Articles | Volume 16, issue 12
Research article
01 Jul 2016
Research article |  | 01 Jul 2016

A study of local turbulence and anisotropy during the afternoon and evening transition with an unmanned aerial system and mesoscale simulation

Astrid Lampert, Falk Pätzold, Maria Antonia Jiménez, Lennart Lobitz, Sabrina Martin, Gerald Lohmann, Guylaine Canut, Dominique Legain, Jens Bange, Dani Martínez-Villagrasa, and Joan Cuxart

Abstract. Observations of turbulence are analysed for the afternoon and evening transition (AET) during the Boundary-Layer Late Afternoon and Sunset Turbulence (BLLAST) experimental field campaign that took place in Lannemezan (foothills of the Pyrenees) in summer 2011. The case of 2 July is further studied because the turbulence properties of the lower atmosphere (up to 300 m above ground level) were sampled with the Meteorological Mini Aerial Vehicle (M2AV) from turbulently mixed to stably stratified atmospheric conditions. Additionally, data from radiosoundings, 60 m tower and UHF wind profiler were taken together with the model results from a high-resolution mesoscale simulation of this case. Weak large-scale winds and clear-sky conditions were present on the studied AET case favouring the development of slope winds and mountain–plain circulations. It is found that during the AET the anisotropy of the turbulent eddies increases as the vertical motions are damped due to the stably stratified conditions. This effect is enhanced by the formation of a low-level jet after sunset. Finally, the comparison of the anisotropy ratio computed from the different sources of observations allow us to determine the most relevant scales of the motion during the AET in such a complex terrain region.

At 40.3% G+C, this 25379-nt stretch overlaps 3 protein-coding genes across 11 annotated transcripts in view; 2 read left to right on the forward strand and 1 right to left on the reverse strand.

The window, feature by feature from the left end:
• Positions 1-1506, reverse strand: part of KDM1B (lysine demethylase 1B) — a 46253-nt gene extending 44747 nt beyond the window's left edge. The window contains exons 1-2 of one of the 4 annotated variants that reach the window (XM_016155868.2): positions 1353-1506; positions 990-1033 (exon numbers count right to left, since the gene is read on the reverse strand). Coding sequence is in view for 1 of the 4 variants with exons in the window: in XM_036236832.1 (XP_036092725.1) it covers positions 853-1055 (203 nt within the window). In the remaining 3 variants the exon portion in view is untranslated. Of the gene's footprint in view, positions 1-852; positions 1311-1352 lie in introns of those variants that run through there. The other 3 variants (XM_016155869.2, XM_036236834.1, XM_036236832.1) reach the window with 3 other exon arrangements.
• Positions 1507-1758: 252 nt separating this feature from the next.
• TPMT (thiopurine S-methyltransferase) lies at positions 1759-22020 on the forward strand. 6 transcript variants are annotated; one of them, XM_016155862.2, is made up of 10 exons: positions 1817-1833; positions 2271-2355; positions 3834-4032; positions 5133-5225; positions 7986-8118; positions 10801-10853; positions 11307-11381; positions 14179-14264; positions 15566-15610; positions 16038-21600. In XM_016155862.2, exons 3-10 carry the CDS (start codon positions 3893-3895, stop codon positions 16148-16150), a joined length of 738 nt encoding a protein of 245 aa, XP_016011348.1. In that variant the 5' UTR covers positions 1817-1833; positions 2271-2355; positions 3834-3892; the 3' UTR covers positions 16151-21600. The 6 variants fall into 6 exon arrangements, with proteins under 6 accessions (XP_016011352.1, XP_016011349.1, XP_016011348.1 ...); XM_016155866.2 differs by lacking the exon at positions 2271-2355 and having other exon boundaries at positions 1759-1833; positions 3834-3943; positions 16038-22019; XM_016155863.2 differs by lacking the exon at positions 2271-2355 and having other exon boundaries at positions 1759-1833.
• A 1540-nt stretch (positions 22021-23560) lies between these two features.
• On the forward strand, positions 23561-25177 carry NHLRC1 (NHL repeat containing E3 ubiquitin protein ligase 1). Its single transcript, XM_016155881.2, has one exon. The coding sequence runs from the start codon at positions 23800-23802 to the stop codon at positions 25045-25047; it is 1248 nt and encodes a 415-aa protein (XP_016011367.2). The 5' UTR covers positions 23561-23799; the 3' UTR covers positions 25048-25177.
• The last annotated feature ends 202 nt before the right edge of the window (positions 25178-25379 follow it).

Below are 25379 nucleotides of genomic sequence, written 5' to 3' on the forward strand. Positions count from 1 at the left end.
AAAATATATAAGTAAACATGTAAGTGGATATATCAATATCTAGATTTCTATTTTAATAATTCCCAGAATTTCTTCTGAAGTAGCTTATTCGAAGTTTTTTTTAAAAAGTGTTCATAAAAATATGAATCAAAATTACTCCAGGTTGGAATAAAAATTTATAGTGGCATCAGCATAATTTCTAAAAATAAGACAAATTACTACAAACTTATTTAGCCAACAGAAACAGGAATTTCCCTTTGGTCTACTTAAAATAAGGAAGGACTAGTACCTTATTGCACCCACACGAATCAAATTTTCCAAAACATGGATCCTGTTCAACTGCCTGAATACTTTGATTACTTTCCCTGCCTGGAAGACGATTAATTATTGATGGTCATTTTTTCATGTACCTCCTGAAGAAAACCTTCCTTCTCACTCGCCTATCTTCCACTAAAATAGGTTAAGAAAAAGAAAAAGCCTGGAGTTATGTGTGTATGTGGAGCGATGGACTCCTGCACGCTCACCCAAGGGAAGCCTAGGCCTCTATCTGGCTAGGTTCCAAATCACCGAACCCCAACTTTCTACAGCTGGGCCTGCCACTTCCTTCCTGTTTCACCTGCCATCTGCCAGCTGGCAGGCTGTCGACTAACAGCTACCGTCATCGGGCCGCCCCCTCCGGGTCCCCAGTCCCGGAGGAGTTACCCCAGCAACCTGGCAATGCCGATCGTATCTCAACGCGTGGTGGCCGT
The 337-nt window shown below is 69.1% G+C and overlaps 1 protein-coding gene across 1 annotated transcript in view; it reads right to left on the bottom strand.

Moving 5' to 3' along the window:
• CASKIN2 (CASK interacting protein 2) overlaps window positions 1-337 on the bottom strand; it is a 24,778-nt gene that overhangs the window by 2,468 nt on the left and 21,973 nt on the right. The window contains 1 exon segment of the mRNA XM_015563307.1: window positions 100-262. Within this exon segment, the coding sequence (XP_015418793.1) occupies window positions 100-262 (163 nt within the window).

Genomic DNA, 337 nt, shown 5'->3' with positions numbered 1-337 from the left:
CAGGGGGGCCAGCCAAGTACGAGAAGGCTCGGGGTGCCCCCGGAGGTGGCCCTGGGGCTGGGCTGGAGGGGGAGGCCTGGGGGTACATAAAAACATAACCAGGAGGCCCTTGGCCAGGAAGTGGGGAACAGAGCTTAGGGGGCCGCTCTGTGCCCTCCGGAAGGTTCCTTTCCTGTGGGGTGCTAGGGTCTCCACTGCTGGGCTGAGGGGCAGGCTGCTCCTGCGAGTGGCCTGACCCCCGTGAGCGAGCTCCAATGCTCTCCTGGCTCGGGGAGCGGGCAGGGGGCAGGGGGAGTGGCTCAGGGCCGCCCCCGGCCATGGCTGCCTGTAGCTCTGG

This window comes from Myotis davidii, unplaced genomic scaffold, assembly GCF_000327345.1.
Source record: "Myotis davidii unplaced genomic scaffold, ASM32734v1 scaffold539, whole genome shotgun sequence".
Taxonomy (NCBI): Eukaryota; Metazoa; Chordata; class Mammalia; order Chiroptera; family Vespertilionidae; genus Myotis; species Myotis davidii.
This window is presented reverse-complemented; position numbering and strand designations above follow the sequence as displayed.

Short summary
For a large field experiment in summer 2011 in southern France (BLLAST campaign), the development of turbulence in the atmosphere was analysed during the afternoon and evening. Besides ground-based remote sensing and in situ observations, turbulence parameters were measured with an unmanned aerial vehicle and analysed by numerical simulation. Turbulence decreased during the afternoon, but increased after sunset due to local wind systems. Turbulent eddies lost symmetry during the transition.
Final-revised paper